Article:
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Article From News From Bangladesh archives


Arsenic creeps into food chain, impact on health still unknown

Naimul Haq

About one fifth of the population in most of the arsenic affected areas in the country are at risk of consuming arsenic-contaminated rice, wheat and vegetables, researchers told the Daily Star yesterday.

But whether they are affected by consuming the arsenic-contaminated food is yet to be studied, they said.

However, there is a wide variety of crops in those areas which are safe, said the researchers who are working in this field in the country for over two years.

Long-time consumption of such foodstuff may damage the kidney, liver, lungs, bladder and other major organs of the body.

The highest concentration of arsenic was found in arum, which was 150 mg per kg.

The level was 5.1 mg per kg in bean, 20.1 mg in gourd leaf, 93.3 mg in onion, 7.2 mg in tomato, 0.83 to 1.1 mg in papaya, 1.8 to 2.7 mg in cauliflower, 0.05 to 7.2 mg in cabbage, 1.9 to 4.5 mg in leafy vegetables like lal shakh and data shakh, 1 mg in wheat and 5.3 mg per kg of rice in the affected areas.

The maximum allowable limit of consumption of arsenic through food by a person is 0.2 mg per day.

However, the study showed that potato, bitter gourd, brinjal, snake gourd (chichinga), gourd, Kakrol, ladies finger, palwal (potal), puishak, pumpkin, sweet potato, turmeric, ginger and green chili are safe as presence of arsenic in them are insignificant and does not pose any threat.

These were was found in a study titled ''Arsenic in Groundwater of Bangladesh: Contamination in the Food Chain'', jointly conducted by the Department of Soil, Water and Environment of Dhaka University and the Commonwealth Scientific and Industrial Research Organisation (CSIRO).

A total of 1000 samples of crops, cereals and vegetables, 1000 of soil and 400 of water collected from 50 upazilas in 15 most affected regions were analysed in laboratories in the country and in Australia.

The samples were collected from Ranpur, Dinajpur, Kushtia, Jessore, Faridpur, Laxmipur, Narayanganj, Rajshahi, Pabna, Munshiganj, Meherpur and Dhaka.

The on-going study, the first of its kind in the country, is being funded by the Australian Centre for International Agricultural Research.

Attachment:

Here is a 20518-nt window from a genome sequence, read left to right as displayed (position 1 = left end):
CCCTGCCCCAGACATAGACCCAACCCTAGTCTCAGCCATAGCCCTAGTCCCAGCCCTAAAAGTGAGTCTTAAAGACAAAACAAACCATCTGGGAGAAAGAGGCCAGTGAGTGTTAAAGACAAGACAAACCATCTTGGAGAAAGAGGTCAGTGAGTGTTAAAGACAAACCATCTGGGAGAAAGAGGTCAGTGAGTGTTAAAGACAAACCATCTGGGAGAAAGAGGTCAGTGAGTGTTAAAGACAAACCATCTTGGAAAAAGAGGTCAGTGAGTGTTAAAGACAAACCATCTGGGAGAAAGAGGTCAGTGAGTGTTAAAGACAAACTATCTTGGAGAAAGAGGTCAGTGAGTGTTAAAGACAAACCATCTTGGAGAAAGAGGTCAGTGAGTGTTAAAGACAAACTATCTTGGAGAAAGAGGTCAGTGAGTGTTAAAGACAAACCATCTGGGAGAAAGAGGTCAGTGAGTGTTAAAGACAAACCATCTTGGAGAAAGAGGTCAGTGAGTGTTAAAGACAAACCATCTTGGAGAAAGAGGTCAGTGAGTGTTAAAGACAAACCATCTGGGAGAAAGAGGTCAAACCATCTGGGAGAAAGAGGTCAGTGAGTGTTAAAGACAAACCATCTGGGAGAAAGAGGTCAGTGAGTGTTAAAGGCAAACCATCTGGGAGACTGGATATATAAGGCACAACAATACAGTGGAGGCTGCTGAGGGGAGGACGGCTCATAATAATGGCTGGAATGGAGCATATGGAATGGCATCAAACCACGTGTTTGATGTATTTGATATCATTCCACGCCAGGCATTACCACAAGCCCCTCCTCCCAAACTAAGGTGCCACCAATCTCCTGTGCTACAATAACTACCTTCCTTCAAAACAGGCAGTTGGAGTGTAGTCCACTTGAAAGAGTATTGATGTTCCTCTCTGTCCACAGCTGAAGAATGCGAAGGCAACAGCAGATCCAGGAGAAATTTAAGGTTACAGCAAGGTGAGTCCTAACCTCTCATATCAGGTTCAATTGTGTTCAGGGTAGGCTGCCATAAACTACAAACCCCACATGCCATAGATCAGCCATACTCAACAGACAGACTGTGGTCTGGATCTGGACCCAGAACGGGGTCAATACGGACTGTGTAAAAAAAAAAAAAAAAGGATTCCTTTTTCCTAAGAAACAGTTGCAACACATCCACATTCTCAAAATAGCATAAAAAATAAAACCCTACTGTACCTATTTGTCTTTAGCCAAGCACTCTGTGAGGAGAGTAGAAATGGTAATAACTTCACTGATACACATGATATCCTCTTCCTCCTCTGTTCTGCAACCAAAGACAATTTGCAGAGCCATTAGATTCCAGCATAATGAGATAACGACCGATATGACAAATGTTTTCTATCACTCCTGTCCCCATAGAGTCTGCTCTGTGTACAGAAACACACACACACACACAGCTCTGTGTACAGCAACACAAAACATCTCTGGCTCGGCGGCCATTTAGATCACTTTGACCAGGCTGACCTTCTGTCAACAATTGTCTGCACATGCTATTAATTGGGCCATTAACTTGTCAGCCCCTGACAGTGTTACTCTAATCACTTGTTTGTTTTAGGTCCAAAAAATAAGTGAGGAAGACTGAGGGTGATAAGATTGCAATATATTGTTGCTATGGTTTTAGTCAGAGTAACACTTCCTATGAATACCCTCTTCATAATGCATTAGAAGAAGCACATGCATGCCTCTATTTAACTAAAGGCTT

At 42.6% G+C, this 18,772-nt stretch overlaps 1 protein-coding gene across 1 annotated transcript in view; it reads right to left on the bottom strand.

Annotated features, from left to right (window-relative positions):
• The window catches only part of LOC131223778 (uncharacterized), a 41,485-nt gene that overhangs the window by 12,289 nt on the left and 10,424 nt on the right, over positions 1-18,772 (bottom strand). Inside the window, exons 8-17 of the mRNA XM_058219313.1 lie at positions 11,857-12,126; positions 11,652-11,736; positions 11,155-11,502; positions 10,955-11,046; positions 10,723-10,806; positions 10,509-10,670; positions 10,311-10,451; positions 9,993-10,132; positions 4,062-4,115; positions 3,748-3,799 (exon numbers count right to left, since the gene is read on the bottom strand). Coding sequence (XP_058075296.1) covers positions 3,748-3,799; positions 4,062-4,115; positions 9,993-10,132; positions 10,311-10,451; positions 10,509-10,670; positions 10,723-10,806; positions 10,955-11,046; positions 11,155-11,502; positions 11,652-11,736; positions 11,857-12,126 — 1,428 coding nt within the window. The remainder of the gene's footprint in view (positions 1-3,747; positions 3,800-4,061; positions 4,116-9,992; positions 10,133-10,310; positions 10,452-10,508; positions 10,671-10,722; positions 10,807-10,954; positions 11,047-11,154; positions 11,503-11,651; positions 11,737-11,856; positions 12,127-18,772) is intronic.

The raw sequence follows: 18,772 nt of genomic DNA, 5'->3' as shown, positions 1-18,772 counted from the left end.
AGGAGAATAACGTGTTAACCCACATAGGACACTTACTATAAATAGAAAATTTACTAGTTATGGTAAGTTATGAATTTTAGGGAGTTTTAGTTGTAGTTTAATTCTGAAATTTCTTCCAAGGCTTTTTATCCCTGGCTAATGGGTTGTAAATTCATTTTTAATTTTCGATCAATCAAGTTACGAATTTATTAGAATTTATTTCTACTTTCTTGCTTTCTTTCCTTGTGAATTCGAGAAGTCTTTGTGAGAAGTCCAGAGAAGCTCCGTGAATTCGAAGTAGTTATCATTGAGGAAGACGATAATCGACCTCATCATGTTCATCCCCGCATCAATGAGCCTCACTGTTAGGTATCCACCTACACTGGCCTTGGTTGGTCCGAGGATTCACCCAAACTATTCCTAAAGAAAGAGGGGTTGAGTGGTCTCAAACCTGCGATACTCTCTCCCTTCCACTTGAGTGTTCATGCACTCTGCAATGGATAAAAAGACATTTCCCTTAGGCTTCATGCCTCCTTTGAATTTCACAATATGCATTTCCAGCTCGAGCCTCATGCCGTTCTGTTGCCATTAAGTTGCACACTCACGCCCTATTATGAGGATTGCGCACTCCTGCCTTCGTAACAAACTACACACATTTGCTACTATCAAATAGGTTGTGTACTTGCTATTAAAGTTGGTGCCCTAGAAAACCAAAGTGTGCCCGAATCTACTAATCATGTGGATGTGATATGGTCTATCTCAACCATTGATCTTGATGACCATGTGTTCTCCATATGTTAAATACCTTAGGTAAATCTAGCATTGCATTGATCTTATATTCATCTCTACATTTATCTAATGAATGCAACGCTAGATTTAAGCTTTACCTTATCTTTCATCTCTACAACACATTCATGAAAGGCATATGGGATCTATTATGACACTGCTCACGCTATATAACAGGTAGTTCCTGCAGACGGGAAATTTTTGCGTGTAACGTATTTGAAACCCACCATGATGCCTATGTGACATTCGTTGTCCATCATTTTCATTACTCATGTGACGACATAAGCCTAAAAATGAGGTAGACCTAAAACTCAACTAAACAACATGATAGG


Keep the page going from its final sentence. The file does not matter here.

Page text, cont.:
Dr Ravi Naidu from Australia, the team leader and Prof S M Imamul Huq of the Department of Soil, Water and Environment, DU, jointly carried out the research.

"We have detected significant amount of arsenic transferred from groundwater to crops although many crops are still safe," said Dr Ravi Naidu.

He said, "Intake of arsenic by plants from soil varies from region to region. Some types of soil have capacity for very strong bonding while others do not. So, arsenic released from soil to the plants is quite different."

Apparently, by looking at the plants, one can not understand whether those are contaminated or not.

In the study, the researchers also found that food cooked with arsenic-contaminated tubewell water contains high level of arsenic.

They also studied samples of cooked food collected from the affected areas. The level of arsenic was found at 0.35 mg/kg in rice, 0.81 in vegetable curry, 0.33 in spinach, 0.39 in fish curry and 0.27 mg/kg in pumpkin. However, arsenic was not found in cooked lentil, brinjal and egg.

"When a crop is irrigated with arsenic contaminated water, there is evidence of arsenic entering into the crop. In the study, arsenic in irrigation water was found at between 0.136 and 0.555 parts per million (ppm)," said Prof S M Imamul Huq

He said, "We have to do further studies to find out whether arsenic travels from cooked vegetables to human body or it is simply eliminated from the body."  (The Daily Star)



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